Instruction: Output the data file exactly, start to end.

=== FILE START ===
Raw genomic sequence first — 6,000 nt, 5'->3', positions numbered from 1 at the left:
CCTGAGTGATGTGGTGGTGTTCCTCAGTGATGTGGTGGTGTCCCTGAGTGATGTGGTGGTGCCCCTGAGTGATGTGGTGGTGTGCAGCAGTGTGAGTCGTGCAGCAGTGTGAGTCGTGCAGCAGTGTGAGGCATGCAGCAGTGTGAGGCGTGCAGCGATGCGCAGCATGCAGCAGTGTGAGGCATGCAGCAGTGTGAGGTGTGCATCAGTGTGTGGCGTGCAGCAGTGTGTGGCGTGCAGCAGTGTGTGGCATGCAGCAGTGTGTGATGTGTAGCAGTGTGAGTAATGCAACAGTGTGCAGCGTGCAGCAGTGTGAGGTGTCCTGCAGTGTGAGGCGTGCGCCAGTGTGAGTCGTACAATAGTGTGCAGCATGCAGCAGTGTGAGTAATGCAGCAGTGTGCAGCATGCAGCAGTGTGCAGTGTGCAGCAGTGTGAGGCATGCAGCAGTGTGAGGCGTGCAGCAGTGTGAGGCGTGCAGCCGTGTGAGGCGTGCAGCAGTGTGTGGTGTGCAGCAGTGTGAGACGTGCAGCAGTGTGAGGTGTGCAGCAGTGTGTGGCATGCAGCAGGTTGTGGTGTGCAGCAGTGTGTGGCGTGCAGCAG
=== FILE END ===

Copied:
Raw genomic sequence first — 6,000 nt, 5'->3', positions numbered from 1 at the left:
CCTGAGTGATGTGGTGGTGTTCCTCAGTGATGTGGTGGTGTCCCTGAGTGATGTGGTGGTGCCCCTGAGTGATGTGGTGGTGTGCAGCAGTGTGAGTCGTGCAGCAGTGTGAGTCGTGCAGCAGTGTGAGGCATGCAGCAGTGTGAGGCGTGCAGCGATGCGCAGCATGCAGCAGTGTGAGGCATGCAGCAGTGTGAGGTGTGCATCAGTGTGTGGCGTGCAGCAGTGTGTGGCGTGCAGCAGTGTGTGGCATGCAGCAGTGTGTGATGTGTAGCAGTGTGAGTAATGCAACAGTGTGCAGCGTGCAGCAGTGTGAGGTGTCCTGCAGTGTGAGGCGTGCGCCAGTGTGAGTCGTACAATAGTGTGCAGCATGCAGCAGTGTGAGTAATGCAGCAGTGTGCAGCATGCAGCAGTGTGCAGTGTGCAGCAGTGTGAGGCATGCAGCAGTGTGAGGCGTGCAGCAGTGTGAGGCGTGCAGCCGTGTGAGGCGTGCAGCAGTGTGTGGTGTGCAGCAGTGTGAGACGTGCAGCAGTGTGAGGTGTGCAGCAGTGTGTGGCATGCAGCAGGTTGTGGTGTGCAGCAGTGTGTGGCGTGCAGCAG